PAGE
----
Terracotta Jar in Shape of a Hintha, Majapahit,
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Lot 0044 Details
Majapahit, Malay Archipelago, 13th-16th century
Jar in shape of a hintha
On its back carrying a tall cylindrical vessel with small circle elements
A guardian from the majapahit temple
Height: c. 41 cm
Provenance: Collection Ken Baars
Many Majapahit terra-cotta artifacts found at the shrines on mount Penanggungan (strato vulcano), near Trowulan and Mojokerto, East Java. The craft of terra-cotta pottery was an important activity during this era.
Cf. Prof. Dr. Otto Karow, Terrakottakunst des Reichen Majapahit in Ostjava, Katalog zur Ausstellung: das Sparschwein unter dem Reisfeld Frankfurt am Main 1987, p. 47, fig. 45 f.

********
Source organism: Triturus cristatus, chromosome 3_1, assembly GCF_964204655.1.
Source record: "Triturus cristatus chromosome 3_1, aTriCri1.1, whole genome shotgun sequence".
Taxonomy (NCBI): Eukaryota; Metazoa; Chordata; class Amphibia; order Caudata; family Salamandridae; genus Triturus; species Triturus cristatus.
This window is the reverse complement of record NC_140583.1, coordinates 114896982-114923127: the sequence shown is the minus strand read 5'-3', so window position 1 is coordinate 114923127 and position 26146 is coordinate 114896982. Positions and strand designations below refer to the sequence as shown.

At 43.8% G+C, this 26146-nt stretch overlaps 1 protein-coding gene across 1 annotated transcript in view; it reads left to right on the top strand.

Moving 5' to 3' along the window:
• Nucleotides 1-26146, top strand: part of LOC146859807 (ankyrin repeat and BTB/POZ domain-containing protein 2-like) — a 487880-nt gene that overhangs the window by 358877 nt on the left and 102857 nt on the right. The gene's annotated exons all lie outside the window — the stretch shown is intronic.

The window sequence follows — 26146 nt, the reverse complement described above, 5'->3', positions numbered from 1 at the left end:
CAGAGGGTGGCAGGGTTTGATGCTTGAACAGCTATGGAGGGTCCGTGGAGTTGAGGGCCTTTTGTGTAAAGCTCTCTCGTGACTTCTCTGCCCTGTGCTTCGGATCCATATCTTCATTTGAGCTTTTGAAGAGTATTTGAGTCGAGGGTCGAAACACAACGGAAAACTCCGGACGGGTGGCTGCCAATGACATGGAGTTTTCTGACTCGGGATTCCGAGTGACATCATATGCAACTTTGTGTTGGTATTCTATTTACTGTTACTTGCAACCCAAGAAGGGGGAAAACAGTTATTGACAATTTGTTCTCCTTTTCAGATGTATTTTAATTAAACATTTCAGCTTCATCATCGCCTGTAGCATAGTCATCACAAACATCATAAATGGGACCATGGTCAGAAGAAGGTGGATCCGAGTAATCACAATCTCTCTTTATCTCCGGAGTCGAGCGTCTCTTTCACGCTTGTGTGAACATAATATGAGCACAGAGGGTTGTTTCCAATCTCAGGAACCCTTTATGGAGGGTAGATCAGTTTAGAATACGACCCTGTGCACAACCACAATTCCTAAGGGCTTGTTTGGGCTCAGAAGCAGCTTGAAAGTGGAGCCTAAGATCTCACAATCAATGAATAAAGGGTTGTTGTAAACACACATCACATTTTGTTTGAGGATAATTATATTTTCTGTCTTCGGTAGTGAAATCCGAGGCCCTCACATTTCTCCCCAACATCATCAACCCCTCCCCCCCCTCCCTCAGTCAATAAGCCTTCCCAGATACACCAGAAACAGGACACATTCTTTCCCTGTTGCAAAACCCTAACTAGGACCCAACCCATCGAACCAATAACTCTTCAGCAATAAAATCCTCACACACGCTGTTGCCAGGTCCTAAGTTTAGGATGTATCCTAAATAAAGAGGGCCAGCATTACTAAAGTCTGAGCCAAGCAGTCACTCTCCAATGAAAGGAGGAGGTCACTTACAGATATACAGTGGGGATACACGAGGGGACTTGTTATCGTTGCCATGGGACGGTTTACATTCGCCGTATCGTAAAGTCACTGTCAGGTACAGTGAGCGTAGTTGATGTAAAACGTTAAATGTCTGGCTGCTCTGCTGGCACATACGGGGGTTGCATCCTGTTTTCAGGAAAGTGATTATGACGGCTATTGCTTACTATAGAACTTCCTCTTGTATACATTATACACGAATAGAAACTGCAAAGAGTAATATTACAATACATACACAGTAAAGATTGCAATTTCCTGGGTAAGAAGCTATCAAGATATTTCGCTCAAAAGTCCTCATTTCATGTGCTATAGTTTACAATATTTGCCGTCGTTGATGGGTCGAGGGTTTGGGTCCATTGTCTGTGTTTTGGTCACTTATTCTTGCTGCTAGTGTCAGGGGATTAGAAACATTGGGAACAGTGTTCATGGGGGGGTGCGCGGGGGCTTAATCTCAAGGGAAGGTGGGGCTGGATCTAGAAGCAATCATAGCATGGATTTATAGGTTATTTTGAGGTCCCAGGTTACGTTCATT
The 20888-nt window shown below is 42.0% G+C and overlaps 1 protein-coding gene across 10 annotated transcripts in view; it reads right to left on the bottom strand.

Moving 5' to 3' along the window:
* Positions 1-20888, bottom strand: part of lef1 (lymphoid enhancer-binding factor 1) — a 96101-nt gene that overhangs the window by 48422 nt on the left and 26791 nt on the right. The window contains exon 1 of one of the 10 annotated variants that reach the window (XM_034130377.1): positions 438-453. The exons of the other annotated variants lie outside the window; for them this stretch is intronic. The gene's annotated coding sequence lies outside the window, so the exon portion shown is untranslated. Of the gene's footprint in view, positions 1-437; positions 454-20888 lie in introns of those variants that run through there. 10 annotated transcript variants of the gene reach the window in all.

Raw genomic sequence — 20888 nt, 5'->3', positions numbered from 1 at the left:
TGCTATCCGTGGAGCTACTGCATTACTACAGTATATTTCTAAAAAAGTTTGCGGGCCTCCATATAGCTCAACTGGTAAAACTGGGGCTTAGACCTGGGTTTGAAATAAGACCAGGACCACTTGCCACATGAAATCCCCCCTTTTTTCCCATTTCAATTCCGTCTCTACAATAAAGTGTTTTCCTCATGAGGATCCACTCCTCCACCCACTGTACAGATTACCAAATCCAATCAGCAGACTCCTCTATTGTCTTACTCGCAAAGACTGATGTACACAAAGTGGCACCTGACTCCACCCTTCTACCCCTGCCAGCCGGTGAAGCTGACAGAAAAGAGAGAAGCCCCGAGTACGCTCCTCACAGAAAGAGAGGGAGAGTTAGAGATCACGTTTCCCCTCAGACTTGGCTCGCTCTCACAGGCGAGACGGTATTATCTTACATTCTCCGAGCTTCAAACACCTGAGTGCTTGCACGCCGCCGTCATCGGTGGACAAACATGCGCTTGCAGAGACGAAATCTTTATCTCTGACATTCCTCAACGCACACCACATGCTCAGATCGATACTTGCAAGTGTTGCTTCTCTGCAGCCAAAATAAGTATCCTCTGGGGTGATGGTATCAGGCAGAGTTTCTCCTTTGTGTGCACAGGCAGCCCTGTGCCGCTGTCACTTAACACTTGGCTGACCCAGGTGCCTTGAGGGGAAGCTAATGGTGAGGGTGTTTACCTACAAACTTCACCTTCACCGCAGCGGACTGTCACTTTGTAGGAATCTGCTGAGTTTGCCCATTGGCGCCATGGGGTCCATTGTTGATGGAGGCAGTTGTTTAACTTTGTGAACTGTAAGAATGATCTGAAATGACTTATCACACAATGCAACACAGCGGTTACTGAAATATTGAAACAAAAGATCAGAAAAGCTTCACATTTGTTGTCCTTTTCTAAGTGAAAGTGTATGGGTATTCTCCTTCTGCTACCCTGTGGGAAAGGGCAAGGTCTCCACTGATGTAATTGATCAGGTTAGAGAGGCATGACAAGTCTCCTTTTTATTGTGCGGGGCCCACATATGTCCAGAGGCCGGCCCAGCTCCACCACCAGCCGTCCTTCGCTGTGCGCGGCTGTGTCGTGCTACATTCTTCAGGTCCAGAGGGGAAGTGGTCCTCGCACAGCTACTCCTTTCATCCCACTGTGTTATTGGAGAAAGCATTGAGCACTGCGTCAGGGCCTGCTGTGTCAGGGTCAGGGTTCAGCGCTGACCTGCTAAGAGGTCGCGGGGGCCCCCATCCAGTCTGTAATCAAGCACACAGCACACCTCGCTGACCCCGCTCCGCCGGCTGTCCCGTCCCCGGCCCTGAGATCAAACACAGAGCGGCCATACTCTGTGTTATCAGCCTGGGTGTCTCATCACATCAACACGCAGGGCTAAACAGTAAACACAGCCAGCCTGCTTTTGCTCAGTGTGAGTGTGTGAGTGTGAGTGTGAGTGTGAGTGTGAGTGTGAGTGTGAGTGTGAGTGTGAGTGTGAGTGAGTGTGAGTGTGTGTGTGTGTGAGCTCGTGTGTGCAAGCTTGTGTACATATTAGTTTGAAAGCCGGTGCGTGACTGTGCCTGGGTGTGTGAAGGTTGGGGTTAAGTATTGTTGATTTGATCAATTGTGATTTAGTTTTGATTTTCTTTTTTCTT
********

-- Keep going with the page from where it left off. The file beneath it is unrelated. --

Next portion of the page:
The figure is in age related condition with usual slight signs of wear. Partly restored, chips at the base and fire cracks at the lower area. The height measures c. 41 cm.
The hintha, as it is called in Burmese, or hama is a decorative element and symbolic icon that is in use since the 16th century. In Hinduism the duck is the mount of Brahma and other deities and decorates the coins of the ancient kingdom of Pegu, known today as Bago in Burma. The 18th and early 19th century show the bird as a sleeping duck, which is often interpreted as a swan. In the 19th century the animal is depicted in an ostentatious shape. The hintha is often shown with an insect, pearl or branch in its beak and is a symbol of unity, balance and life.
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